• Clinical Neuroscience Tract (if enrolled) -- will cover bulk of expenses for research related to the biological/behavioral aspects of neuroscience; Contact: Dr. Steve Arnold
  • Stoley Award - Full funding given to one student, usually third year for research in the epidemiological sciences; See CCEB website
  • Other (See above): Research Opportunities page, AMSA page, IFMSA page, Student website...

Preparing To Leave

There are lots of things to keep in mind even after you have all of your funding and arrival details set-up. Finidng housing and a plane ticket are one major issue, that will be very dependent on the area you are going to and the type of experience you are comfortable with. Some students favor homestays, others greatly enjoy living around/with students on campus. Those that have had to live in independent housing, sometimes suggest securing something for part of your trip so that if necessary you can look around and change locations once you arrive. These are major projects, that you should probably talk to someone who's been to that area about for the best advice. Other small details to keep in mind, include:

  • Know safety guidlines: CDC website, Country's advisory information, tour guide books...
  • Schedule immunizations early -- at least 6 weeks in advance-- they'll want to do a health exam first, and some immunizations take multiple weeks (e.g. rabies)
  • Start on your visa/passport at least 2 months in advance to allow for adequate turn-around time.
  • Insurance: Repartriation plan offered through the Penn student health plan. Otherwise Council Travel has good options and quick and easy to get (basement of Houston).
  • Buying plane tickets: STA travel, orbitz, hotwire, travlocity, priceline...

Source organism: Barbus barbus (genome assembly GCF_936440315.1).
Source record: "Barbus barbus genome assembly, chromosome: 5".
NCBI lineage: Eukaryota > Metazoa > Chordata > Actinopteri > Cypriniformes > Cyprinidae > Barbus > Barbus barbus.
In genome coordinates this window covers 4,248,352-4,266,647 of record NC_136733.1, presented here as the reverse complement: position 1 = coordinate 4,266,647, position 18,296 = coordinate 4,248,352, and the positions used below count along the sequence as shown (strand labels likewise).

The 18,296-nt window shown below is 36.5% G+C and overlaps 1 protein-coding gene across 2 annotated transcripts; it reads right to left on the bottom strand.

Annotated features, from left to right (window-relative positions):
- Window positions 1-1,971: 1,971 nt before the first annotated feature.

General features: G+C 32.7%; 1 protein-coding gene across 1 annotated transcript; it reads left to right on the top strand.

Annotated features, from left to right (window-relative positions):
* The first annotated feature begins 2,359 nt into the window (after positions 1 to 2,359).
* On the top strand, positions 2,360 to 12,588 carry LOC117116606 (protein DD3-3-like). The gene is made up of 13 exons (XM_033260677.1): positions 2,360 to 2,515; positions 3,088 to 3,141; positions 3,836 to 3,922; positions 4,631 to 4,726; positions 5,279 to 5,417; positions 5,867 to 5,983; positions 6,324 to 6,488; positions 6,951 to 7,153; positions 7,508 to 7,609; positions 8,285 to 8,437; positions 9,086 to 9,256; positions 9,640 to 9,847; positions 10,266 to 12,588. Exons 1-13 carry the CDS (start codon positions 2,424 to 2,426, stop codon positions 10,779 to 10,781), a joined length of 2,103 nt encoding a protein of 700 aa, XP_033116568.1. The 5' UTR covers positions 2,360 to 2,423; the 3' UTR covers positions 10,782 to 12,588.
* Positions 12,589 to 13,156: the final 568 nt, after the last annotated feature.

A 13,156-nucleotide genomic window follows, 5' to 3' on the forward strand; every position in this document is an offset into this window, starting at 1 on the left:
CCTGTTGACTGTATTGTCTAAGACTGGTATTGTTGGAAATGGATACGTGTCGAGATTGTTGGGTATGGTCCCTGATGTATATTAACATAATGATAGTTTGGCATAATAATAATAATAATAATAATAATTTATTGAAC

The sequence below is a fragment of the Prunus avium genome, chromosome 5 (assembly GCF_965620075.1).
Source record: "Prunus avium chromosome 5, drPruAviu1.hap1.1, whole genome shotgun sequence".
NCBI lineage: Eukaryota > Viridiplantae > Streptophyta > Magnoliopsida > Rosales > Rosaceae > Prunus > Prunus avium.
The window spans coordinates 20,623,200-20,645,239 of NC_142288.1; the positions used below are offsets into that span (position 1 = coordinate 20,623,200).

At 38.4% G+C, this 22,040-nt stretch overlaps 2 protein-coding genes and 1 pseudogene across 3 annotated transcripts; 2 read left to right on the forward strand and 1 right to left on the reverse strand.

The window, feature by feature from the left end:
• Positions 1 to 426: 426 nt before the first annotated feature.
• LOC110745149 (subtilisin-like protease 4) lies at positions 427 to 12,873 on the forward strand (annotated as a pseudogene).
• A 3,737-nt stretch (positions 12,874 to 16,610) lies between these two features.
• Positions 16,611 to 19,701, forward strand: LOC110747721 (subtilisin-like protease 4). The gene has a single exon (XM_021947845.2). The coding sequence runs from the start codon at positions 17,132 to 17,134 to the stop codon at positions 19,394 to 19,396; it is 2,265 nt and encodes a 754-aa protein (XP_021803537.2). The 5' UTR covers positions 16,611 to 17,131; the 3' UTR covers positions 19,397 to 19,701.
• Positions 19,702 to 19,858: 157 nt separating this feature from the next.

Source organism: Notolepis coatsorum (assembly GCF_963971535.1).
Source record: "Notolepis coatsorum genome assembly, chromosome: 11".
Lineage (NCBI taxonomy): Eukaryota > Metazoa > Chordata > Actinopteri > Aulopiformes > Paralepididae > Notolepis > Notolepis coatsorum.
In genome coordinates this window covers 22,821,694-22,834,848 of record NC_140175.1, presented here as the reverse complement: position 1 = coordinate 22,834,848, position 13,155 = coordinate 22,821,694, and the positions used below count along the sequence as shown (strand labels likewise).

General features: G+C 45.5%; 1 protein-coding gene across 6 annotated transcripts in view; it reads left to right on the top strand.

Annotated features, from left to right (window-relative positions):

• Subletting/storage: Look at least 1-2 months in advance if you will be hoping to sublet. Useful websites include:,, and the University of Pennsylvania sublet newsgroup
  • Paperwork/credit: Last minute work before you leave -- fill out Dr. Larson/Administration forms on-line for safety/liability. Fill out information with Maria Hernendez, and your summer work will be included on your transcript

Suggested Timeline (For Summer Experience)

August - October Brainstorm: Are you interested? Where would you like to go? What academic interests would you like to pusue? Ask upperclass people about previous experiences. Do some casual web-searching.
October - November Refining Search: Identify a discreet number of potencial projects. Funding may or may not be a major consideration. Some funding sources will not be available until mid-spring. Others will require applications (including recommendations and proposals) as early as December. Keep this in mind while you're looking.
November - March Apply/Beg: Contact faculty members, organizations, etc. Be specific about your interests. Generally speaking, let them know what else your looking into. Apply or prepare materials to apply.
March Thinking about leaving: Hopefully you've heard back from somebody, confirmed your appointment, found funding, and (possibly) informed any other contacts/sources of your decision. In the midst of Repro studying, start thinking about what it's going to take for you to leave:
  • Passport/VISA requirements
  • Read the CDC travel advisory.
  • Schedule a pre-travel health appointment.
  • Find insurance.
  • Post ads if you plan on subletting.
  • Find a news source from your country to follow.

Keep in mind that you may have to spend some time in the library prefecting our knowledge on your research area before you go, as well.

April - May Becoming legal: Shots, Insurance, Shopping, etc... Filling out forms for the office will keep you out of trouble and help you receive credit for your work. You also may have orientations, qualification tests, etc. to do if you're funded and/or becoming a CHOP/HUP employee for the summer.
June - August Experiencing: Yeah! You're out of Philly and even out of the U.S.! Be safe, enjoy yourself and don't forget to take lots of pictures to share with your classmates, us, and next years students when you return.